Shown are different implementations of Wi-Charge's transmitters and receivers.
"We are not announcing partnerships yet, but we are engaged with several manufacturers. After a number of years, once we have built an infrastructure, we see a mixture of business models. Selling the hardware may not be the best of them. We could offer monthly subscriptions for maintenance and upgrades, in some business models, we may retain ownership of the hardware and collect valuable data".
"With a map of our infrastructure, we could tip people where to go to charge their phone. The data collected would be subordinated to the needs of customers. We can tell if your battery has depleted by 40%, end-users could decide what kind of profile charge they want for their battery so it can last longer".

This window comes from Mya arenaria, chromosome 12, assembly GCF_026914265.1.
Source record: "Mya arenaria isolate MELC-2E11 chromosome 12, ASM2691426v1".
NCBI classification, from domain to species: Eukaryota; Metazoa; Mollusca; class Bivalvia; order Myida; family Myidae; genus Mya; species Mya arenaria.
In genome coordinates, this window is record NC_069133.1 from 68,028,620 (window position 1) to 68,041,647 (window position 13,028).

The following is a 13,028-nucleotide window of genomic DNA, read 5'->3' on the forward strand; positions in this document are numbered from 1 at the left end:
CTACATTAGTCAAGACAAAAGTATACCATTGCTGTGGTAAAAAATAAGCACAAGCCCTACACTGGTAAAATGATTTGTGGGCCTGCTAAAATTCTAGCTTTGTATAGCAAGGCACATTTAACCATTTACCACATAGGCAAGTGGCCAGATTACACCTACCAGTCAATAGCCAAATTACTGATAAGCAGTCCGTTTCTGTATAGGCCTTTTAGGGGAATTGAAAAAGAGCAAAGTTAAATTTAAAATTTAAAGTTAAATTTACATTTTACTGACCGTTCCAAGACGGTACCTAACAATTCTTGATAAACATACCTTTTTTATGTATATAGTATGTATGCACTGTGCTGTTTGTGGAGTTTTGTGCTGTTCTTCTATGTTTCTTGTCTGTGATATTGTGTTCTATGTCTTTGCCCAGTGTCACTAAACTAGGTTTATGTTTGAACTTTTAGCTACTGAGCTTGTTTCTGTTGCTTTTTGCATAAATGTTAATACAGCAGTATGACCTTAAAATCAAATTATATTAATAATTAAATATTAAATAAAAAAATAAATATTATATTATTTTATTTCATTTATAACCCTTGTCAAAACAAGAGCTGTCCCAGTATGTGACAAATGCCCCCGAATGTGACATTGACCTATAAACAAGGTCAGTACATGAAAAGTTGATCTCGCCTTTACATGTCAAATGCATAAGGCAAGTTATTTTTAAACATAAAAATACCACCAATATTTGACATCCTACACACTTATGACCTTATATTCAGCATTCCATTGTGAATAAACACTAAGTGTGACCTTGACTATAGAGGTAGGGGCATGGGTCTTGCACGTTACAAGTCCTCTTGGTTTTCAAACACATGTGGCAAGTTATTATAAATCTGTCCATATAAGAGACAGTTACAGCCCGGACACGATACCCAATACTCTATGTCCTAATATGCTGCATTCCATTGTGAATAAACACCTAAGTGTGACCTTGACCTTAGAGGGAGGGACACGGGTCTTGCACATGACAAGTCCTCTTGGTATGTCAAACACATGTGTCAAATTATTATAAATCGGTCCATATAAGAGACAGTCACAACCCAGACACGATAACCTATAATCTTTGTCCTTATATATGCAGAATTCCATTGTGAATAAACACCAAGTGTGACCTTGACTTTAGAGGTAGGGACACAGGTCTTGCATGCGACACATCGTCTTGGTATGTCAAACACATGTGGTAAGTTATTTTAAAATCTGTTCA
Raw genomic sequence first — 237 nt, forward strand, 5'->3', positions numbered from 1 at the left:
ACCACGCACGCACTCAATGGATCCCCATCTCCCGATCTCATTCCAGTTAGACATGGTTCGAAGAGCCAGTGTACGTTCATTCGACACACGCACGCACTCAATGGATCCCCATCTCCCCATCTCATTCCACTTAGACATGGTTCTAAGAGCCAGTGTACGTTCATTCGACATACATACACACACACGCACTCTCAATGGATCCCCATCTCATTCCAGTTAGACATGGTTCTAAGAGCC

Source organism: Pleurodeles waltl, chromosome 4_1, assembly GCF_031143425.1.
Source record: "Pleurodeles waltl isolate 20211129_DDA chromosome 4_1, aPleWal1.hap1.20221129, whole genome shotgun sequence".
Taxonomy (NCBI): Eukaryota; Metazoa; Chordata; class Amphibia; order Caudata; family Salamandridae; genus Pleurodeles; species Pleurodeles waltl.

With such an infrastructure, mobile operators may want to offer tier services only to their subscribers, for example offering fast charging to one type of subscriber or less charge top-up to others. A coffee shop or restaurant could operate specific charge restrictions per table or per customers based on loyalty programs. Power delivery could be completely software-configurable, so a casino operator could want to provide only trickle charge to its customers, so they would stay longer.
Of course, integration with luminaires is an obvious choice in the long term and eventually the company wants to go that route.